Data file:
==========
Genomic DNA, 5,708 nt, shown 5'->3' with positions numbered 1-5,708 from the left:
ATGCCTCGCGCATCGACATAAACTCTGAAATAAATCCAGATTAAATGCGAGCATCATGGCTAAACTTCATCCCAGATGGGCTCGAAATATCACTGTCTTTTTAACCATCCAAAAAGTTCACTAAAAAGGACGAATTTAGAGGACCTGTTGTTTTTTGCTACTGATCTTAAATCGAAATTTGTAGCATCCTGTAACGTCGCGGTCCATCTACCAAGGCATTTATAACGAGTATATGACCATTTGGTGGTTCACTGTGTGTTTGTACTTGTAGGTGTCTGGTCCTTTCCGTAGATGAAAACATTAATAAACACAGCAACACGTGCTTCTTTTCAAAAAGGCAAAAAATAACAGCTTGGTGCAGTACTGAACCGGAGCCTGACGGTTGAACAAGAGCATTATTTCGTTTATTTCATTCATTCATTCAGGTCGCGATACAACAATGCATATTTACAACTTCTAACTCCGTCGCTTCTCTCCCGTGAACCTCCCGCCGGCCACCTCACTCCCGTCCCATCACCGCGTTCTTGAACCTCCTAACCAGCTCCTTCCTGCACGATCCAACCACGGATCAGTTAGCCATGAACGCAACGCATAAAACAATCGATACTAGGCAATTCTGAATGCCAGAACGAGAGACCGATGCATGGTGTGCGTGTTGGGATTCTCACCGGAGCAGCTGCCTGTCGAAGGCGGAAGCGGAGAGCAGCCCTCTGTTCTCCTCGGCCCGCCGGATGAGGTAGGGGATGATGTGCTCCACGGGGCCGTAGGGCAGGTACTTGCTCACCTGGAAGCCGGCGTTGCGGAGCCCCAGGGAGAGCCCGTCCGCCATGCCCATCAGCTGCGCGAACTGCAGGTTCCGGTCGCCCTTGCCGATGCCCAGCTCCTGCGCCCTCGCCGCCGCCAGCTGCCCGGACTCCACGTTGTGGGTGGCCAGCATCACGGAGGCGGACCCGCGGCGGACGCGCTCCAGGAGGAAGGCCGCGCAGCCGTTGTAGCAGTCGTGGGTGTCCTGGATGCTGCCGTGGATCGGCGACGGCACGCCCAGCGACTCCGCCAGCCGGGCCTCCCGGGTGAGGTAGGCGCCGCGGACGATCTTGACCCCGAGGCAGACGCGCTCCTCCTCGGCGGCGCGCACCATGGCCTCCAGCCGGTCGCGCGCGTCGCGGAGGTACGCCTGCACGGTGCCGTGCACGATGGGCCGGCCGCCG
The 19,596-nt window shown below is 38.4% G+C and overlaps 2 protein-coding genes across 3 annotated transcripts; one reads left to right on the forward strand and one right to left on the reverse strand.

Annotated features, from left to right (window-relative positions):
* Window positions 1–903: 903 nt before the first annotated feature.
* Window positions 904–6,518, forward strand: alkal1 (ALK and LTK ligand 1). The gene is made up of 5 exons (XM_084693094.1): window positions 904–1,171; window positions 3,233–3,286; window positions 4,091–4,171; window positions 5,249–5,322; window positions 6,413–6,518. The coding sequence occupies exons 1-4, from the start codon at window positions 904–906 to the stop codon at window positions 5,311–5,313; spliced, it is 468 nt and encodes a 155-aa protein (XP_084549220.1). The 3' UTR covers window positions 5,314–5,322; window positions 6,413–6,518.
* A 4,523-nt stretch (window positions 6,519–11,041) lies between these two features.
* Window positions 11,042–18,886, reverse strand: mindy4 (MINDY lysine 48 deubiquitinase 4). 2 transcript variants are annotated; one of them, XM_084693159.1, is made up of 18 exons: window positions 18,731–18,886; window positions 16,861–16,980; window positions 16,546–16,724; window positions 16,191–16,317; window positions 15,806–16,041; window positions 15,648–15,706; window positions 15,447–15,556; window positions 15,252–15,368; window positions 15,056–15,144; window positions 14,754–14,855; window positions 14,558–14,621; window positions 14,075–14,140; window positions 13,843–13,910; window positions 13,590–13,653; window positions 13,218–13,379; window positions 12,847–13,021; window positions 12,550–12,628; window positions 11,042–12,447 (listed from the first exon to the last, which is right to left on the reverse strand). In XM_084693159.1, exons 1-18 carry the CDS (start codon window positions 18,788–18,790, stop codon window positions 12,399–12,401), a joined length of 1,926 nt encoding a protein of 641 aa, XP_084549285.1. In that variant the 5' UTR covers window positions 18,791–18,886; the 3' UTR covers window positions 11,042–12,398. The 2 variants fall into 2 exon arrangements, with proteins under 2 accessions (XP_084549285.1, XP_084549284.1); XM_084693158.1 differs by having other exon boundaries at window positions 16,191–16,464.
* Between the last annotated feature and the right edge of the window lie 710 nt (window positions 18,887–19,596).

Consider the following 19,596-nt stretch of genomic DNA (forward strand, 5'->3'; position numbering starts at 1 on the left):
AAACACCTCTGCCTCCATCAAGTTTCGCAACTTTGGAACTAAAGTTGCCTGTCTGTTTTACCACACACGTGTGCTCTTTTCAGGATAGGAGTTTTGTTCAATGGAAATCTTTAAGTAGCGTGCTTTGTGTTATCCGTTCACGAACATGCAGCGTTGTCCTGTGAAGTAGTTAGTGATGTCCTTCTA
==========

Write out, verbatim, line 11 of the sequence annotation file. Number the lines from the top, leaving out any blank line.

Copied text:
AAACACCTCTGCCTCCATCAAGTTTCGCAACTTTGGAACTAAAGTTGCCTGTCTGTTTTACCACACACGTGTGCTCTTTTCAGGATAGGAGTTTTGTTCAATGGAAATCTTTAAGTAGCGTGCTTTGTGTTATCCGTTCACGAACATGCAGCGTTGTCCTGTGAAGTAGTTAGTGATGTCCTTCTA